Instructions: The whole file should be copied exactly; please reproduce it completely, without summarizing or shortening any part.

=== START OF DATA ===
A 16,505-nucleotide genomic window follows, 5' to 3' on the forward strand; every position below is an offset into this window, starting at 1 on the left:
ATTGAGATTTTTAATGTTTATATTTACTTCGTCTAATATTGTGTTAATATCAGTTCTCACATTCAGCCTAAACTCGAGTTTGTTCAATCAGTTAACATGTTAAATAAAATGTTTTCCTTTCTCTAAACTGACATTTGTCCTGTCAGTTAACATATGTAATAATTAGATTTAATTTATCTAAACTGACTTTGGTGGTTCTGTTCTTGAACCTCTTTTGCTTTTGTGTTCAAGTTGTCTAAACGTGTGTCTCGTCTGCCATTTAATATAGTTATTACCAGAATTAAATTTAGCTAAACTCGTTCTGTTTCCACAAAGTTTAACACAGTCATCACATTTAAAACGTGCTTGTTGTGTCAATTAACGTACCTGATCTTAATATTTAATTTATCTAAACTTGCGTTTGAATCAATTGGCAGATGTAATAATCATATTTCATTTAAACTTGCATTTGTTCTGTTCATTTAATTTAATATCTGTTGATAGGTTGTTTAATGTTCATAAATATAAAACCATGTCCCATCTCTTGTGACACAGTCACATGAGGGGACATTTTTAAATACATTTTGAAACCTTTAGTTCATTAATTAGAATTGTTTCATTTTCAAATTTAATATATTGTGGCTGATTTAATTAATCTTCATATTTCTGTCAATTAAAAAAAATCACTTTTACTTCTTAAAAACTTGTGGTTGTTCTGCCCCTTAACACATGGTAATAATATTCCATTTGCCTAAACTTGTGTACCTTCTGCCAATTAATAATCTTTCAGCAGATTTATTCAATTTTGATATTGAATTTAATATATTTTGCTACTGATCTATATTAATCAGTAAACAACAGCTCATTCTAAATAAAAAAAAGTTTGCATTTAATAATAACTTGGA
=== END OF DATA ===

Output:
A 16,505-nucleotide genomic window follows, 5' to 3' on the forward strand; every position below is an offset into this window, starting at 1 on the left:
ATTGAGATTTTTAATGTTTATATTTACTTCGTCTAATATTGTGTTAATATCAGTTCTCACATTCAGCCTAAACTCGAGTTTGTTCAATCAGTTAACATGTTAAATAAAATGTTTTCCTTTCTCTAAACTGACATTTGTCCTGTCAGTTAACATATGTAATAATTAGATTTAATTTATCTAAACTGACTTTGGTGGTTCTGTTCTTGAACCTCTTTTGCTTTTGTGTTCAAGTTGTCTAAACGTGTGTCTCGTCTGCCATTTAATATAGTTATTACCAGAATTAAATTTAGCTAAACTCGTTCTGTTTCCACAAAGTTTAACACAGTCATCACATTTAAAACGTGCTTGTTGTGTCAATTAACGTACCTGATCTTAATATTTAATTTATCTAAACTTGCGTTTGAATCAATTGGCAGATGTAATAATCATATTTCATTTAAACTTGCATTTGTTCTGTTCATTTAATTTAATATCTGTTGATAGGTTGTTTAATGTTCATAAATATAAAACCATGTCCCATCTCTTGTGACACAGTCACATGAGGGGACATTTTTAAATACATTTTGAAACCTTTAGTTCATTAATTAGAATTGTTTCATTTTCAAATTTAATATATTGTGGCTGATTTAATTAATCTTCATATTTCTGTCAATTAAAAAAAATCACTTTTACTTCTTAAAAACTTGTGGTTGTTCTGCCCCTTAACACATGGTAATAATATTCCATTTGCCTAAACTTGTGTACCTTCTGCCAATTAATAATCTTTCAGCAGATTTATTCAATTTTGATATTGAATTTAATATATTTTGCTACTGATCTATATTAATCAGTAAACAACAGCTCATTCTAAATAAAAAAAAGTTTGCATTTAATAATAACTTGGA